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Obama Directs Security Team to 'Intensify' Anti-IS Efforts

  • Aru Pande

President Barack Obama and French President Francois Hollande embrace during a joint news conference in the East Room of the White House in Washington, Nov. 24, 2015.

President Barack Obama and French President Francois Hollande embrace during a joint news conference in the East Room of the White House in Washington, Nov. 24, 2015.

In a meeting Tuesday with his National Security Council, U.S. President Barack Obama called for increased coalition airstrikes against the Islamic State.

"The president directed his national security team to continue to intensify ongoing efforts to degrade and destroy ISIL," the White House said late Tuesday.

Ongoing efforts include increased military cooperation with allies, disrupting foreign fighter networks, halting IS expansion outside of Syria and Iraq, and disrupting any IS external plotting efforts, the White House said, adding that the national security team sees "no specific, credible threat" to the U.S. currently.

Nevertheless, the president plans to meet with members of his national security team Wednesday to be briefed on homeland security in the wake of the attacks in France.

Earlier Tuesday, Obama and French President Francois Hollande stood together in the White House East Room, with words of solidarity and a vow to take the fight to the Islamic State militant group.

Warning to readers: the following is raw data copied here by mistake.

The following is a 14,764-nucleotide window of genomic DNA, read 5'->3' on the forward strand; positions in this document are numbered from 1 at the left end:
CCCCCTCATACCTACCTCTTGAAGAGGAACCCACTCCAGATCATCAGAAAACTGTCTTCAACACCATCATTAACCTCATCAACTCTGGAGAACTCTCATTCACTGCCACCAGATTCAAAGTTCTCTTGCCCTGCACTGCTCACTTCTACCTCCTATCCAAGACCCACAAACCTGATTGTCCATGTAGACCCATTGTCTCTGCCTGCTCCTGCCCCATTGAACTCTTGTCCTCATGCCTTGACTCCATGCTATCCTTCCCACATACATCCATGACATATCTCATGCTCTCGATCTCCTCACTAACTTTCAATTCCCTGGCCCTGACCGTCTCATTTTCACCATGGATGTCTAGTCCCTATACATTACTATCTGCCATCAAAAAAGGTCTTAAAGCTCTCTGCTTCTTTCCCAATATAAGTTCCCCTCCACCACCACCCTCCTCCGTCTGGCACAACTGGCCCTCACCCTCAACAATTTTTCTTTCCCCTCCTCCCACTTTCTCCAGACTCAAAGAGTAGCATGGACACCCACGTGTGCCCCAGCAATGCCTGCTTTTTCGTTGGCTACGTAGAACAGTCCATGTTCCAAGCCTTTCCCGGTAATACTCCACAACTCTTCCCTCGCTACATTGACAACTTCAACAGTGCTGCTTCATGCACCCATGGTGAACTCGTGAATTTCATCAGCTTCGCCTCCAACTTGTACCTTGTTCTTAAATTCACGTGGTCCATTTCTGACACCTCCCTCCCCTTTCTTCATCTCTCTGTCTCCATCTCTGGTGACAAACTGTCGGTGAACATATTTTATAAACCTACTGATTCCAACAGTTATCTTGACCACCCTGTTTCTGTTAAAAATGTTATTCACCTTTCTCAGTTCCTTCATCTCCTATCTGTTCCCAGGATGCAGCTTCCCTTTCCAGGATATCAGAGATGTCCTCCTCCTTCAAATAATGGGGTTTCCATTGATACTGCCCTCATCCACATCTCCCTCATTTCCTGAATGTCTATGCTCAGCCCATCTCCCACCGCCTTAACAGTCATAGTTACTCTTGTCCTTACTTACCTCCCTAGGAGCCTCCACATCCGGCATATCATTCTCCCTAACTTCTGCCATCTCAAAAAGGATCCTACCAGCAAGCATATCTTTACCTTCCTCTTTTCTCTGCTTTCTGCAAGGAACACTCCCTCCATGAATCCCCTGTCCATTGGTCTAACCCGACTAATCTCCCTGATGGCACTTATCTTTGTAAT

Obama said the United States stands with France in the wake of the November 13 attacks, adding that when tragedy struck, "our hearts broke, too."

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At least 130 people were killed and more than 300 others were wounded in the attacks on five cafes and restaurants, a stadium and a concert hall. Hollande on Monday recalled a 2 a.m. phone call from his American counterpart with a message that the U.S. stood by France and was ready to offer unlimited assistance, and work jointly to fight terrorism.

"The Paris attacks generated a lot of emotion, but that's not enough – compassion, solidarity – and I take note of it," Hollande said, "but we must act."

Intensifying the fight

The French president said he is working to persuade world leaders to act with greater intensity against the Islamic State. France has launched airstrikes against IS targets in Syria, and on Tuesday Hollande said both France and the U.S. will intensify the air campaign.

"Against Daesh, we need a joint response, an implacable joint response. France and the United States stand together to bring that joint response," he said.

He vowed to hunt down Islamic State leaders, dismantle their networks and take back their territory.

Photo, released Nov. 23, 2015 by the French Army Communications Audiovisual office (ECPAD), shows a French army Rafale fighter jet taking off from the deck of France's aircraft carrier Charles De Gaulle, in the Mediterranean sea.

Photo, released Nov. 23, 2015 by the French Army Communications Audiovisual office (ECPAD), shows a French army Rafale fighter jet taking off from the deck of France's aircraft carrier Charles De Gaulle, in the Mediterranean sea.